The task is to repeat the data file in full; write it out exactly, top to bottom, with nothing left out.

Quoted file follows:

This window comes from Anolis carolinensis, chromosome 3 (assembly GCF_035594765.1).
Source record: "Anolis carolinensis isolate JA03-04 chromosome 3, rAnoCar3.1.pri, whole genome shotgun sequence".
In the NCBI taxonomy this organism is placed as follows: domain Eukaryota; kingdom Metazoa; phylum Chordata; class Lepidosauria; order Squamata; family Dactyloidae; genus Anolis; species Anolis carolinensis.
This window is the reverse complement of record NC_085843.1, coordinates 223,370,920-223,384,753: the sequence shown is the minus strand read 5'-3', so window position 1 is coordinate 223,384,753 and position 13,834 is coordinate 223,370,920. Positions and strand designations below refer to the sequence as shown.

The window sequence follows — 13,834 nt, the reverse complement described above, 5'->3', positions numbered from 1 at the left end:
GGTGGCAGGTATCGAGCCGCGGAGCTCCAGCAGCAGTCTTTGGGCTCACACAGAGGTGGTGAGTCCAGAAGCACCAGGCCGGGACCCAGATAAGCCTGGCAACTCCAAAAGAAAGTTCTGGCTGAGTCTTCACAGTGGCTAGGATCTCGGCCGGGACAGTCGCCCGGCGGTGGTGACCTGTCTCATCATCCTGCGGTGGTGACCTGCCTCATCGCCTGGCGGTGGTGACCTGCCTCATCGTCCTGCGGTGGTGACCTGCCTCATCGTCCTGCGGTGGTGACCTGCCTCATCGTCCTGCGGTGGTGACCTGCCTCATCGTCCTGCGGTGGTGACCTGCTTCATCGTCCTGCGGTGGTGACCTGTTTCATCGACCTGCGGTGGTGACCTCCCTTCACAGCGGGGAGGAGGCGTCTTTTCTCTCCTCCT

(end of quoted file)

This window comes from Anolis carolinensis, chromosome 3 (assembly GCF_035594765.1).
Source record: "Anolis carolinensis isolate JA03-04 chromosome 3, rAnoCar3.1.pri, whole genome shotgun sequence".
In the NCBI taxonomy this organism is placed as follows: domain Eukaryota; kingdom Metazoa; phylum Chordata; class Lepidosauria; order Squamata; family Dactyloidae; genus Anolis; species Anolis carolinensis.
This window is the reverse complement of record NC_085843.1, coordinates 223,370,920-223,384,753: the sequence shown is the minus strand read 5'-3', so window position 1 is coordinate 223,384,753 and position 13,834 is coordinate 223,370,920. Positions and strand designations below refer to the sequence as shown.

The window sequence follows — 13,834 nt, the reverse complement described above, 5'->3', positions numbered from 1 at the left end:
GGTGGCAGGTATCGAGCCGCGGAGCTCCAGCAGCAGTCTTTGGGCTCACACAGAGGTGGTGAGTCCAGAAGCACCAGGCCGGGACCCAGATAAGCCTGGCAACTCCAAAAGAAAGTTCTGGCTGAGTCTTCACAGTGGCTAGGATCTCGGCCGGGACAGTCGCCCGGCGGTGGTGACCTGTCTCATCATCCTGCGGTGGTGACCTGCCTCATCGCCTGGCGGTGGTGACCTGCCTCATCGTCCTGCGGTGGTGACCTGCCTCATCGTCCTGCGGTGGTGACCTGCCTCATCGTCCTGCGGTGGTGACCTGCCTCATCGTCCTGCGGTGGTGACCTGCTTCATCGTCCTGCGGTGGTGACCTGTTTCATCGACCTGCGGTGGTGACCTCCCTTCACAGCGGGGAGGAGGCGTCTTTTCTCTCCTCCT